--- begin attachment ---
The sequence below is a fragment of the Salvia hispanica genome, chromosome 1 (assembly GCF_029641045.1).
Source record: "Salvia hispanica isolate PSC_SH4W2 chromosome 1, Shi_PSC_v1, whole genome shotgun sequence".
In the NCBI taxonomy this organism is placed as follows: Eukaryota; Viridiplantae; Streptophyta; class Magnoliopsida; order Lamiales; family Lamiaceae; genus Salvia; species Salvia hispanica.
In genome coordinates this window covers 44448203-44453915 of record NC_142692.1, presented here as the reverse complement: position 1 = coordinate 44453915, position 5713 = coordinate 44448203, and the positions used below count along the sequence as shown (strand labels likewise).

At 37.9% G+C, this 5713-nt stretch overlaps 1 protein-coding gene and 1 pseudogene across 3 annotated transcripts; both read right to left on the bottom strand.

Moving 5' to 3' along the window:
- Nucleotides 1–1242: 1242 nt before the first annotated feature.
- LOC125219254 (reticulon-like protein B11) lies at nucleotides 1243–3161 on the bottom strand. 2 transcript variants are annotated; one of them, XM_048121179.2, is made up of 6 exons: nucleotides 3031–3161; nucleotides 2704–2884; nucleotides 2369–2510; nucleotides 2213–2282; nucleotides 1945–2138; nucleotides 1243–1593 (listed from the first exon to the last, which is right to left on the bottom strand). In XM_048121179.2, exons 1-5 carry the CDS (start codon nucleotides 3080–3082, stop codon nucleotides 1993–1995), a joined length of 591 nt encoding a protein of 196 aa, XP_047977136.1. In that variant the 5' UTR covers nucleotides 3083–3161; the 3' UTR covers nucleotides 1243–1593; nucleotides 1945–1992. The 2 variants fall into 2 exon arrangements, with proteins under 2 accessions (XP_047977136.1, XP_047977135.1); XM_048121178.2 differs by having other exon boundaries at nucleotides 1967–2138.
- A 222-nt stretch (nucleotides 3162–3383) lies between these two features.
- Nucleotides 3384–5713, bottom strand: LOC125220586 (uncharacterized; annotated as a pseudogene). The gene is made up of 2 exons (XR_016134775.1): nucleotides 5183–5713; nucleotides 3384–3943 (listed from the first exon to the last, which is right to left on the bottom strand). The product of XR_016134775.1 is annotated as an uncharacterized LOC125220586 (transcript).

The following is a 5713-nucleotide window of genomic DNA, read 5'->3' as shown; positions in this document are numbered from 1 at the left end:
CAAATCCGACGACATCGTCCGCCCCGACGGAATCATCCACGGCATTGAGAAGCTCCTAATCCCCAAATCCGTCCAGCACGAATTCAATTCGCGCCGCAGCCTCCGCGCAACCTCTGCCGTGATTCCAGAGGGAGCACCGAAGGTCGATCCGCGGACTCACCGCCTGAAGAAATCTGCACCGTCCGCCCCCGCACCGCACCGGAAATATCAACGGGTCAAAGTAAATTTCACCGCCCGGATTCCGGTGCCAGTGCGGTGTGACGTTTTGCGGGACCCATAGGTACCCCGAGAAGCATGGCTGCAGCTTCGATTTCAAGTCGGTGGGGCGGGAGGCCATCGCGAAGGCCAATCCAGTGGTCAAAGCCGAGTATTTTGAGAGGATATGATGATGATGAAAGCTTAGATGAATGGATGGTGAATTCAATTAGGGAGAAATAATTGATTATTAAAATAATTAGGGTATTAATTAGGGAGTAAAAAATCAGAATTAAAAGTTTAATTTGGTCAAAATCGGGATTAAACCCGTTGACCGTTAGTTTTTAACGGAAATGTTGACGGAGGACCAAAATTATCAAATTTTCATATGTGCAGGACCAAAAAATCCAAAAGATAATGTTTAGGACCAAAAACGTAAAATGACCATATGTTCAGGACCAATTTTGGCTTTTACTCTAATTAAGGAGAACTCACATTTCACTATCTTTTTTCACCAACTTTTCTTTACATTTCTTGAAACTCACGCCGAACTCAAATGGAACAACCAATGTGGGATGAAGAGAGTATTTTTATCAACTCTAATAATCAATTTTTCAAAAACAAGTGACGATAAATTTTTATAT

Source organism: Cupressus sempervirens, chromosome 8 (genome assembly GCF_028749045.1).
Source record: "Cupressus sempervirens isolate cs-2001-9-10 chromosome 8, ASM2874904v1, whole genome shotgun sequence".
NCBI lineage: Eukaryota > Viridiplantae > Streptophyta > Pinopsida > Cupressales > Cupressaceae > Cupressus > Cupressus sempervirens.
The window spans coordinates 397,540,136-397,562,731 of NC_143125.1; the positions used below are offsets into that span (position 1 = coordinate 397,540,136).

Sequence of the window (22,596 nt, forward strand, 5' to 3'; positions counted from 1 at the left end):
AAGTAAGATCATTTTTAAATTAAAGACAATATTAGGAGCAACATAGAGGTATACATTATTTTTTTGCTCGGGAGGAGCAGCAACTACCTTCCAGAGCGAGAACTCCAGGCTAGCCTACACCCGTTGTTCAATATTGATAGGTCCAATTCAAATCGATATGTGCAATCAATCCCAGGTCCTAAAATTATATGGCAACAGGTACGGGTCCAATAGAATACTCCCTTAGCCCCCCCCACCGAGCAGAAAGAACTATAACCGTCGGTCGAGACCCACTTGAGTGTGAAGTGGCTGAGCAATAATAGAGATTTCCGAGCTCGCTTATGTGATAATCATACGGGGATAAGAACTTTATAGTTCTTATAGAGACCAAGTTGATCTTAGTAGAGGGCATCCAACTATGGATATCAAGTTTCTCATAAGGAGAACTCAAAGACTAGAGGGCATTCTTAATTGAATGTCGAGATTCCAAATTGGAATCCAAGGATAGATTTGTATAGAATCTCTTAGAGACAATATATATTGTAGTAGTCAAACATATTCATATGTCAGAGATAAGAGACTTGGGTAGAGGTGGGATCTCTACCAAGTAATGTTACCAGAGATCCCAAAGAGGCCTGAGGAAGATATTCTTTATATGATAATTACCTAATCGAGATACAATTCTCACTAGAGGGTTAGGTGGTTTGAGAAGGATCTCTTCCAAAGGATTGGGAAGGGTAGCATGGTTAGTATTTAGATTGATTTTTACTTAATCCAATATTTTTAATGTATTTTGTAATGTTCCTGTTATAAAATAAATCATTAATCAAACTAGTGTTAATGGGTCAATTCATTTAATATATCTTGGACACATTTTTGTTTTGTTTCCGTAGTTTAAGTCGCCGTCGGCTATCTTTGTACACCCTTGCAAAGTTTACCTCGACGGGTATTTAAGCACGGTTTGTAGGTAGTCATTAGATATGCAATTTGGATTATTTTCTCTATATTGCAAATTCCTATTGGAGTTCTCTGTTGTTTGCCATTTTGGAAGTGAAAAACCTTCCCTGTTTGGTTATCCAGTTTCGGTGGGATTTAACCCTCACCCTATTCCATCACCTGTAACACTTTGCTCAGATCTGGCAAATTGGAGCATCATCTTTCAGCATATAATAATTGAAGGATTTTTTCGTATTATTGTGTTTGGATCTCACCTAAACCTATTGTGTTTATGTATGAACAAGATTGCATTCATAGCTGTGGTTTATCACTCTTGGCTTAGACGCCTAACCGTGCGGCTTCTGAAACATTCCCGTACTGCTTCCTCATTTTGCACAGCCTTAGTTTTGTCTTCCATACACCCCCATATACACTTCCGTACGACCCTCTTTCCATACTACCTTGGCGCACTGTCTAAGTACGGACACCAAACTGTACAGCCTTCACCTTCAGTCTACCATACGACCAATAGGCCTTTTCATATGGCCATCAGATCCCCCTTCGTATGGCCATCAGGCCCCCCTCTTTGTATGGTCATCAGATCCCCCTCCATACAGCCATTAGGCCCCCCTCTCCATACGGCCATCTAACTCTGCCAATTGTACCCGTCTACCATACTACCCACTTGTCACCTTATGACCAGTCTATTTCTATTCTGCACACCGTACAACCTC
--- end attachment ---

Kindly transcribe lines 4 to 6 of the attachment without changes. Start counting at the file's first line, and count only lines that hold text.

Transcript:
In genome coordinates this window covers 44448203-44453915 of record NC_142692.1, presented here as the reverse complement: position 1 = coordinate 44453915, position 5713 = coordinate 44448203, and the positions used below count along the sequence as shown (strand labels likewise).

At 37.9% G+C, this 5713-nt stretch overlaps 1 protein-coding gene and 1 pseudogene across 3 annotated transcripts; both read right to left on the bottom strand.

Moving 5' to 3' along the window: